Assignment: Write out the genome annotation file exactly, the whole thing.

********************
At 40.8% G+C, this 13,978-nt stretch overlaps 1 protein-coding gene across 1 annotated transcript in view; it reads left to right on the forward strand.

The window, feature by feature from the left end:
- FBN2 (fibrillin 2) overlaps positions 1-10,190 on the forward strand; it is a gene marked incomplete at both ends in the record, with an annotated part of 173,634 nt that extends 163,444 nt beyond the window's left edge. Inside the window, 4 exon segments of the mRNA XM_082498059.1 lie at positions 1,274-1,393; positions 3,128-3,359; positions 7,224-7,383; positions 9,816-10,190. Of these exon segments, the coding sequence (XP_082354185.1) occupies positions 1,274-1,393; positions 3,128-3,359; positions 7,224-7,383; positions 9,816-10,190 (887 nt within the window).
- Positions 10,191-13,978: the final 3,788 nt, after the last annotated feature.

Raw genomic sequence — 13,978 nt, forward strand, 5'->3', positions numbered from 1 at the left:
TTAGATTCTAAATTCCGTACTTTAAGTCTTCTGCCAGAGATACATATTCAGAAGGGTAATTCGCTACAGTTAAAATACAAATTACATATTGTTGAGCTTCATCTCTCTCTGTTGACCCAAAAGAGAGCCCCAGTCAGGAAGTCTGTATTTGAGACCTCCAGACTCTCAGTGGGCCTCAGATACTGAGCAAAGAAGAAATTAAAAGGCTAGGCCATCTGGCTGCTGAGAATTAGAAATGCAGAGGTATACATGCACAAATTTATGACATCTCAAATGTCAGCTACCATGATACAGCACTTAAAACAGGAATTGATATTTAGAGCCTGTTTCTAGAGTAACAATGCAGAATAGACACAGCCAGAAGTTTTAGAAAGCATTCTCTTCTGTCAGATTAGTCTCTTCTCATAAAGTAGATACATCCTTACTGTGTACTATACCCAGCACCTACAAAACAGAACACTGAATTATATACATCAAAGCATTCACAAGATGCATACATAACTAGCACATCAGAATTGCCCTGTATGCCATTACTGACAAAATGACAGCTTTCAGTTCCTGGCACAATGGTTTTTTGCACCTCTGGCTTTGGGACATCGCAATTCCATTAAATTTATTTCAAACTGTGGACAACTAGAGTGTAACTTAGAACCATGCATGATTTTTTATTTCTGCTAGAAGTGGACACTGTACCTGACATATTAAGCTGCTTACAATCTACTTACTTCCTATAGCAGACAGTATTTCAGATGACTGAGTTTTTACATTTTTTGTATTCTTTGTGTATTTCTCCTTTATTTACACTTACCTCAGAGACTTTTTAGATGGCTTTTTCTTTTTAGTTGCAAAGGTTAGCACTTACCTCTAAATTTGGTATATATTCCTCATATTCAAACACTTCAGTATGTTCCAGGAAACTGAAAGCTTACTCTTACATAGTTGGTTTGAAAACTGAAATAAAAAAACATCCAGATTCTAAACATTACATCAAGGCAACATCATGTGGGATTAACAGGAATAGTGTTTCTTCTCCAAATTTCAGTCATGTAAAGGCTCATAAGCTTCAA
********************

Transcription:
At 40.8% G+C, this 13,978-nt stretch overlaps 1 protein-coding gene across 1 annotated transcript in view; it reads left to right on the forward strand.

The window, feature by feature from the left end:
- FBN2 (fibrillin 2) overlaps positions 1-10,190 on the forward strand; it is a gene marked incomplete at both ends in the record, with an annotated part of 173,634 nt that extends 163,444 nt beyond the window's left edge. Inside the window, 4 exon segments of the mRNA XM_082498059.1 lie at positions 1,274-1,393; positions 3,128-3,359; positions 7,224-7,383; positions 9,816-10,190. Of these exon segments, the coding sequence (XP_082354185.1) occupies positions 1,274-1,393; positions 3,128-3,359; positions 7,224-7,383; positions 9,816-10,190 (887 nt within the window).
- Positions 10,191-13,978: the final 3,788 nt, after the last annotated feature.

Raw genomic sequence — 13,978 nt, forward strand, 5'->3', positions numbered from 1 at the left:
TTAGATTCTAAATTCCGTACTTTAAGTCTTCTGCCAGAGATACATATTCAGAAGGGTAATTCGCTACAGTTAAAATACAAATTACATATTGTTGAGCTTCATCTCTCTCTGTTGACCCAAAAGAGAGCCCCAGTCAGGAAGTCTGTATTTGAGACCTCCAGACTCTCAGTGGGCCTCAGATACTGAGCAAAGAAGAAATTAAAAGGCTAGGCCATCTGGCTGCTGAGAATTAGAAATGCAGAGGTATACATGCACAAATTTATGACATCTCAAATGTCAGCTACCATGATACAGCACTTAAAACAGGAATTGATATTTAGAGCCTGTTTCTAGAGTAACAATGCAGAATAGACACAGCCAGAAGTTTTAGAAAGCATTCTCTTCTGTCAGATTAGTCTCTTCTCATAAAGTAGATACATCCTTACTGTGTACTATACCCAGCACCTACAAAACAGAACACTGAATTATATACATCAAAGCATTCACAAGATGCATACATAACTAGCACATCAGAATTGCCCTGTATGCCATTACTGACAAAATGACAGCTTTCAGTTCCTGGCACAATGGTTTTTTGCACCTCTGGCTTTGGGACATCGCAATTCCATTAAATTTATTTCAAACTGTGGACAACTAGAGTGTAACTTAGAACCATGCATGATTTTTTATTTCTGCTAGAAGTGGACACTGTACCTGACATATTAAGCTGCTTACAATCTACTTACTTCCTATAGCAGACAGTATTTCAGATGACTGAGTTTTTACATTTTTTGTATTCTTTGTGTATTTCTCCTTTATTTACACTTACCTCAGAGACTTTTTAGATGGCTTTTTCTTTTTAGTTGCAAAGGTTAGCACTTACCTCTAAATTTGGTATATATTCCTCATATTCAAACACTTCAGTATGTTCCAGGAAACTGAAAGCTTACTCTTACATAGTTGGTTTGAAAACTGAAATAAAAAAACATCCAGATTCTAAACATTACATCAAGGCAACATCATGTGGGATTAACAGGAATAGTGTTTCTTCTCCAAATTTCAGTCATGTAAAGGCTCATAAGCTTCAA